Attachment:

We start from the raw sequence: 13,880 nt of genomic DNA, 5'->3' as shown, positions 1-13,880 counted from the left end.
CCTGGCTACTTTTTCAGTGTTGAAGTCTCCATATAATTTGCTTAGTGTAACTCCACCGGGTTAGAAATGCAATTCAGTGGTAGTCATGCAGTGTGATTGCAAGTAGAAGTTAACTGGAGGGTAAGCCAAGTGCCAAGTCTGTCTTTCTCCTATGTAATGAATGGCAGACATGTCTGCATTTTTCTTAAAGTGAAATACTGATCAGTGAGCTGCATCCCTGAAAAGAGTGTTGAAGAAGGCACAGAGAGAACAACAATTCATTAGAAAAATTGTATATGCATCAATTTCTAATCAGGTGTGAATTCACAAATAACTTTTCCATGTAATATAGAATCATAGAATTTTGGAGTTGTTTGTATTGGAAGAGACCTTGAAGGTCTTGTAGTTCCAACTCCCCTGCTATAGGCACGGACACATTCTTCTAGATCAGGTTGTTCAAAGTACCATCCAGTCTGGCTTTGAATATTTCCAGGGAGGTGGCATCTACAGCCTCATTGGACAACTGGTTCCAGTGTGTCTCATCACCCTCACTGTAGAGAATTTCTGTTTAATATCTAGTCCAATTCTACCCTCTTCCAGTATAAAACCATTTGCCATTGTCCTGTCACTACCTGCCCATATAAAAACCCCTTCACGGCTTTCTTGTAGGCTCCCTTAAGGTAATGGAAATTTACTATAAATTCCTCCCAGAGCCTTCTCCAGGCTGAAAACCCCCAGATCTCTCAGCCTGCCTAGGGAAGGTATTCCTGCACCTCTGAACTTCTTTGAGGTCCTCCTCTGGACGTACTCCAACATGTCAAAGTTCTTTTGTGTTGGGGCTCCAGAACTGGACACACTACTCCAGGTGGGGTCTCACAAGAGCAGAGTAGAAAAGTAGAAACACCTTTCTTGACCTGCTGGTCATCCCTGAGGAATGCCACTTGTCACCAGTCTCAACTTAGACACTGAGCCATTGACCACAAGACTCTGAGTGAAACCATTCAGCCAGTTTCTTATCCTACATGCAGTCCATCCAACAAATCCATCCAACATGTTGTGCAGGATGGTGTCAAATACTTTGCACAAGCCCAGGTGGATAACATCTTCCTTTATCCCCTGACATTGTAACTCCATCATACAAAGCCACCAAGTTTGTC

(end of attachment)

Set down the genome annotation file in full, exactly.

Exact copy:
We start from the raw sequence: 13,880 nt of genomic DNA, 5'->3' as shown, positions 1-13,880 counted from the left end.
CCTGGCTACTTTTTCAGTGTTGAAGTCTCCATATAATTTGCTTAGTGTAACTCCACCGGGTTAGAAATGCAATTCAGTGGTAGTCATGCAGTGTGATTGCAAGTAGAAGTTAACTGGAGGGTAAGCCAAGTGCCAAGTCTGTCTTTCTCCTATGTAATGAATGGCAGACATGTCTGCATTTTTCTTAAAGTGAAATACTGATCAGTGAGCTGCATCCCTGAAAAGAGTGTTGAAGAAGGCACAGAGAGAACAACAATTCATTAGAAAAATTGTATATGCATCAATTTCTAATCAGGTGTGAATTCACAAATAACTTTTCCATGTAATATAGAATCATAGAATTTTGGAGTTGTTTGTATTGGAAGAGACCTTGAAGGTCTTGTAGTTCCAACTCCCCTGCTATAGGCACGGACACATTCTTCTAGATCAGGTTGTTCAAAGTACCATCCAGTCTGGCTTTGAATATTTCCAGGGAGGTGGCATCTACAGCCTCATTGGACAACTGGTTCCAGTGTGTCTCATCACCCTCACTGTAGAGAATTTCTGTTTAATATCTAGTCCAATTCTACCCTCTTCCAGTATAAAACCATTTGCCATTGTCCTGTCACTACCTGCCCATATAAAAACCCCTTCACGGCTTTCTTGTAGGCTCCCTTAAGGTAATGGAAATTTACTATAAATTCCTCCCAGAGCCTTCTCCAGGCTGAAAACCCCCAGATCTCTCAGCCTGCCTAGGGAAGGTATTCCTGCACCTCTGAACTTCTTTGAGGTCCTCCTCTGGACGTACTCCAACATGTCAAAGTTCTTTTGTGTTGGGGCTCCAGAACTGGACACACTACTCCAGGTGGGGTCTCACAAGAGCAGAGTAGAAAAGTAGAAACACCTTTCTTGACCTGCTGGTCATCCCTGAGGAATGCCACTTGTCACCAGTCTCAACTTAGACACTGAGCCATTGACCACAAGACTCTGAGTGAAACCATTCAGCCAGTTTCTTATCCTACATGCAGTCCATCCAACAAATCCATCCAACATGTTGTGCAGGATGGTGTCAAATACTTTGCACAAGCCCAGGTGGATAACATCTTCCTTTATCCCCTGACATTGTAACTCCATCATACAAAGCCACCAAGTTTGTC